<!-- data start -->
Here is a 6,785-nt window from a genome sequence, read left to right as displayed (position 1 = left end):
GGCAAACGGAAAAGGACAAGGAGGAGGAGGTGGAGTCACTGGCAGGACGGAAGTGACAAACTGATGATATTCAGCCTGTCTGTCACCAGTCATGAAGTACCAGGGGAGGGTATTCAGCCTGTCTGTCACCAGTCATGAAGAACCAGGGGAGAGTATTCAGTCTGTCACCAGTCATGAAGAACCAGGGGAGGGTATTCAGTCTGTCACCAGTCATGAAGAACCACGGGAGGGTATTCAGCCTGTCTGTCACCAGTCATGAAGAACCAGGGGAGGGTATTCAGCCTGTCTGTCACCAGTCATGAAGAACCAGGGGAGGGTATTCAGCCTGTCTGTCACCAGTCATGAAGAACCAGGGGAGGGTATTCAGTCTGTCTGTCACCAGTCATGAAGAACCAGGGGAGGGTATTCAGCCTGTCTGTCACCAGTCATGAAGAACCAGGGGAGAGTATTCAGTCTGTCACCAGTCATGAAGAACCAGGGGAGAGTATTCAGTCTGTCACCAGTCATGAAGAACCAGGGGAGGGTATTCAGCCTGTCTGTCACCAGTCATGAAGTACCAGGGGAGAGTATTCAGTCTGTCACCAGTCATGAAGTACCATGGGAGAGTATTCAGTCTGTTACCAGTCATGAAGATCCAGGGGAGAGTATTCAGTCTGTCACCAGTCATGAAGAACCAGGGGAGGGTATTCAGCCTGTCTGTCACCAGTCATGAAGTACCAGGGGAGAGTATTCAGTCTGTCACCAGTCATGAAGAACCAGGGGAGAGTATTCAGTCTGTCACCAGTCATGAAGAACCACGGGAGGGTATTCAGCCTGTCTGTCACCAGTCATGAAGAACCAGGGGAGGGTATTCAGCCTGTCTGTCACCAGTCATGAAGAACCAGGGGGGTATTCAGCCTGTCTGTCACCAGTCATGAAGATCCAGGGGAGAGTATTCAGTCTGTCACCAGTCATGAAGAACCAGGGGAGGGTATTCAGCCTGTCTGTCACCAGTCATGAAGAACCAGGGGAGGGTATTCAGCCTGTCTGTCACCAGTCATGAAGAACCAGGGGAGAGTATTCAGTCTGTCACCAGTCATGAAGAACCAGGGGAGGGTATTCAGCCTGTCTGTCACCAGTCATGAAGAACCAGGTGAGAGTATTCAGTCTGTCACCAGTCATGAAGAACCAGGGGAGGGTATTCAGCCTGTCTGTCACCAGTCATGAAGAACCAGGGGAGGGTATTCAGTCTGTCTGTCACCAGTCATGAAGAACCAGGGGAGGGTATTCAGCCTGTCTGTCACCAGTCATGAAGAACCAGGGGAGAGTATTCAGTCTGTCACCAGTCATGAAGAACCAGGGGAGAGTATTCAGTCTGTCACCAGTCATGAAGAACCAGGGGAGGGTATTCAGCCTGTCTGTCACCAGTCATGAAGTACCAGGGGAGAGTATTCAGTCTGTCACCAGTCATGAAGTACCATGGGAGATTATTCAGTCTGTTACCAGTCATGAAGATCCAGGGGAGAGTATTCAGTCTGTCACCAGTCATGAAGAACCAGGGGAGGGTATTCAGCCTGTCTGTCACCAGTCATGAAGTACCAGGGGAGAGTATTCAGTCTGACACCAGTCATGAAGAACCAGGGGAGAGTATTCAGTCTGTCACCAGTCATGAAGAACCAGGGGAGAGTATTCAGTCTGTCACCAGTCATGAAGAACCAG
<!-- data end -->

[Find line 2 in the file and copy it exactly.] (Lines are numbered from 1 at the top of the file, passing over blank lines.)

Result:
GGCAAACGGAAAAGGACAAGGAGGAGGAGGTGGAGTCACTGGCAGGACGGAAGTGACAAACTGATGATATTCAGCCTGTCTGTCACCAGTCATGAAGTACCAGGGGAGGGTATTCAGCCTGTCTGTCACCAGTCATGAAGAACCAGGGGAGAGTATTCAGTCTGTCACCAGTCATGAAGAACCAGGGGAGGGTATTCAGTCTGTCACCAGTCATGAAGAACCACGGGAGGGTATTCAGCCTGTCTGTCACCAGTCATGAAGAACCAGGGGAGGGTATTCAGCCTGTCTGTCACCAGTCATGAAGAACCAGGGGAGGGTATTCAGCCTGTCTGTCACCAGTCATGAAGAACCAGGGGAGGGTATTCAGTCTGTCTGTCACCAGTCATGAAGAACCAGGGGAGGGTATTCAGCCTGTCTGTCACCAGTCATGAAGAACCAGGGGAGAGTATTCAGTCTGTCACCAGTCATGAAGAACCAGGGGAGAGTATTCAGTCTGTCACCAGTCATGAAGAACCAGGGGAGGGTATTCAGCCTGTCTGTCACCAGTCATGAAGTACCAGGGGAGAGTATTCAGTCTGTCACCAGTCATGAAGTACCATGGGAGAGTATTCAGTCTGTTACCAGTCATGAAGATCCAGGGGAGAGTATTCAGTCTGTCACCAGTCATGAAGAACCAGGGGAGGGTATTCAGCCTGTCTGTCACCAGTCATGAAGTACCAGGGGAGAGTATTCAGTCTGTCACCAGTCATGAAGAACCAGGGGAGAGTATTCAGTCTGTCACCAGTCATGAAGAACCACGGGAGGGTATTCAGCCTGTCTGTCACCAGTCATGAAGAACCAGGGGAGGGTATTCAGCCTGTCTGTCACCAGTCATGAAGAACCAGGGGGGTATTCAGCCTGTCTGTCACCAGTCATGAAGATCCAGGGGAGAGTATTCAGTCTGTCACCAGTCATGAAGAACCAGGGGAGGGTATTCAGCCTGTCTGTCACCAGTCATGAAGAACCAGGGGAGGGTATTCAGCCTGTCTGTCACCAGTCATGAAGAACCAGGGGAGAGTATTCAGTCTGTCACCAGTCATGAAGAACCAGGGGAGGGTATTCAGCCTGTCTGTCACCAGTCATGAAGAACCAGGTGAGAGTATTCAGTCTGTCACCAGTCATGAAGAACCAGGGGAGGGTATTCAGCCTGTCTGTCACCAGTCATGAAGAACCAGGGGAGGGTATTCAGTCTGTCTGTCACCAGTCATGAAGAACCAGGGGAGGGTATTCAGCCTGTCTGTCACCAGTCATGAAGAACCAGGGGAGAGTATTCAGTCTGTCACCAGTCATGAAGAACCAGGGGAGAGTATTCAGTCTGTCACCAGTCATGAAGAACCAGGGGAGGGTATTCAGCCTGTCTGTCACCAGTCATGAAGTACCAGGGGAGAGTATTCAGTCTGTCACCAGTCATGAAGTACCATGGGAGATTATTCAGTCTGTTACCAGTCATGAAGATCCAGGGGAGAGTATTCAGTCTGTCACCAGTCATGAAGAACCAGGGGAGGGTATTCAGCCTGTCTGTCACCAGTCATGAAGTACCAGGGGAGAGTATTCAGTCTGACACCAGTCATGAAGAACCAGGGGAGAGTATTCAGTCTGTCACCAGTCATGAAGAACCAGGGGAGAGTATTCAGTCTGTCACCAGTCATGAAGAACCAG